Monday, 31 October 2005

Teaching economics

Pete Boettke at The Austrian Economists suggests there are just a few important lessons freshman economic students need to be taught. "Focus on first principles (opportunity costs and spontaneous order), and the interpretation of a wide variety of human relationships that can best be explained with the use of these principles" he suggests, " and you will make the subject matter of economics come alive and be exciting to students and leave them wanting more. "

He has two book recommendations which follow this menu: The Economic Way of Thinking by Paul Heyne, which explicitly promotes the above view, and Tim Harford's The Undercover Economist. "The persistent and consistent applications of opportunity cost reasoning and explaining how order emerges out of the behavior of individuals even though it is not anyone's intention to promote the overall order is revealed throughout The Undercover Economist in a vareity of illustrative stories from throughout the developed and developing world."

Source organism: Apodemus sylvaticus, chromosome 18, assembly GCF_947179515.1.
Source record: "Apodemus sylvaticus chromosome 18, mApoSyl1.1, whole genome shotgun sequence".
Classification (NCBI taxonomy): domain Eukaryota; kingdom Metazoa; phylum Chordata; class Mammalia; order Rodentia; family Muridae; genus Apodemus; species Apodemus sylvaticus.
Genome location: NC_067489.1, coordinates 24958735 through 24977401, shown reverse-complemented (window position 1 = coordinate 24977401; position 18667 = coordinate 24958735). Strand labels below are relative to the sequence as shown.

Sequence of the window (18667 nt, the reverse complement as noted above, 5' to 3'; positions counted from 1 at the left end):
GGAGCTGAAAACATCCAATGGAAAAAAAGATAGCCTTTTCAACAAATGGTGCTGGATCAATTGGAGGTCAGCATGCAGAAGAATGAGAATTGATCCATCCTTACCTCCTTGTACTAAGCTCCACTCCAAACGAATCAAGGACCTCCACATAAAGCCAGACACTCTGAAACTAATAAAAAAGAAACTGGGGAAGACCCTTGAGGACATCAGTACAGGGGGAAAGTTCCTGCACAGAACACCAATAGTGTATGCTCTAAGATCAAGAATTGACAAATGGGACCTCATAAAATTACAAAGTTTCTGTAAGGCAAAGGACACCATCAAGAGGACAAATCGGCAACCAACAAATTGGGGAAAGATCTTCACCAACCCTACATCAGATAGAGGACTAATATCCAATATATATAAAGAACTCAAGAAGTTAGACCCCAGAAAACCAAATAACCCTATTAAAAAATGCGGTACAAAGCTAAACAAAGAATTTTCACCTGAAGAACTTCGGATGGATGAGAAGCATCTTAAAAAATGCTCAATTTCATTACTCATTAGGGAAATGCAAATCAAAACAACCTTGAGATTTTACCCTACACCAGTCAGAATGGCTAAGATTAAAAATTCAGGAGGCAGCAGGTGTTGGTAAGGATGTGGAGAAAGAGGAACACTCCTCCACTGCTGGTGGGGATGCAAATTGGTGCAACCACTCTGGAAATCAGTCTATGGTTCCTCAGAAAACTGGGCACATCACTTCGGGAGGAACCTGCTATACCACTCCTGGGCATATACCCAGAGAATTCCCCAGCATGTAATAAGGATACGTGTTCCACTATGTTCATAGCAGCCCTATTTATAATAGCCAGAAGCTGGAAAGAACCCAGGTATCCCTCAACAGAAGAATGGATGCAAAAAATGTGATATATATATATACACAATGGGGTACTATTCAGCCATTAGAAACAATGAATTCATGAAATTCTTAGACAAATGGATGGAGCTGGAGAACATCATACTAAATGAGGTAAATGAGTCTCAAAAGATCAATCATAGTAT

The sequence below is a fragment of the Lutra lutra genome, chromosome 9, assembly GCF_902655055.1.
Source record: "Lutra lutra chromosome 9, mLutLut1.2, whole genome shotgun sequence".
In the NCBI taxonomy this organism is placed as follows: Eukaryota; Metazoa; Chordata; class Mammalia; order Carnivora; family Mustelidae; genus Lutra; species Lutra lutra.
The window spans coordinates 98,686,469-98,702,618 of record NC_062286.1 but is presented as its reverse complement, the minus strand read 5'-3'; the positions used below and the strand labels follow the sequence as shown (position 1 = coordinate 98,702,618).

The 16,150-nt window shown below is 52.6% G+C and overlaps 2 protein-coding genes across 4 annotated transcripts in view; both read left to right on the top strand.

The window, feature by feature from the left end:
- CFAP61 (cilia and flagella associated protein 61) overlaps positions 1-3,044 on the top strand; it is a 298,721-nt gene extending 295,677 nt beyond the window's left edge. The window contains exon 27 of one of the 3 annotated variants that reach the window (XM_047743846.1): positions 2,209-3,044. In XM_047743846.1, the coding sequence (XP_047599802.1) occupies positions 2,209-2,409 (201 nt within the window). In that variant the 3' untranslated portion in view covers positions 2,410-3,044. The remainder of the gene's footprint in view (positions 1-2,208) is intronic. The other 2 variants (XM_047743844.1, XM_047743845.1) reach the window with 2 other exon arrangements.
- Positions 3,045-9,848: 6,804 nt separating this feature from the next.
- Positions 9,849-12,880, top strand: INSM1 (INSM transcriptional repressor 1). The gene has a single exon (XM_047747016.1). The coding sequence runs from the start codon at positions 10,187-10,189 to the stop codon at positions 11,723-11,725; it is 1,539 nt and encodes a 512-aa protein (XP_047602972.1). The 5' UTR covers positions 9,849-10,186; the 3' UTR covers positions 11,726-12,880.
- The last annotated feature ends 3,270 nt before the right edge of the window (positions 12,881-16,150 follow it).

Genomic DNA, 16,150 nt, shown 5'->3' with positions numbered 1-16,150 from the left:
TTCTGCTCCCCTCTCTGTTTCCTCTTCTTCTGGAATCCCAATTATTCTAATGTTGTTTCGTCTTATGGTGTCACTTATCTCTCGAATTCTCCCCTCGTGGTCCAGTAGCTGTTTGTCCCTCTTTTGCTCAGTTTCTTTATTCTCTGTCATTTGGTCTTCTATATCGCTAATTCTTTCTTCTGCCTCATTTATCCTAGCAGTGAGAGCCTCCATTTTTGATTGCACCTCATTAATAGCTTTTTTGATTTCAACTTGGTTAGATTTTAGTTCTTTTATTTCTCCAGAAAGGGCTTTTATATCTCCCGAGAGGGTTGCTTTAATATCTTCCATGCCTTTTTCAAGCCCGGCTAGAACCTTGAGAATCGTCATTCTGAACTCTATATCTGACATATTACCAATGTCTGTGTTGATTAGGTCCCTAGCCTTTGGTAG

Personally, Henry Hazlitt's Economics in One Lesson (complete book online here in PDF) would be my recommendation, but then I haven't yet read the other two.

3 comments:

  1. economic rationalism based on ideal consumers who engage in purely rational cost-benefit analysis.

    [yawn]

    how very 70s.

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  2. have read Economics in 1 Lesson. Great book. Should be compulsory study in every school in NZ (I know that is a provocative statement to make to a libertarian). Haven't read the other 2.

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  3. She's a nice little Swiss army knife to have on your belt is EOL.

    But it's just doctrine to those who are receptive to it already. The best primer for a real dose of nomics would be one of the good economic histories. Nice and unbiased. There's a difference between being a liberal economist and an economic liberal.

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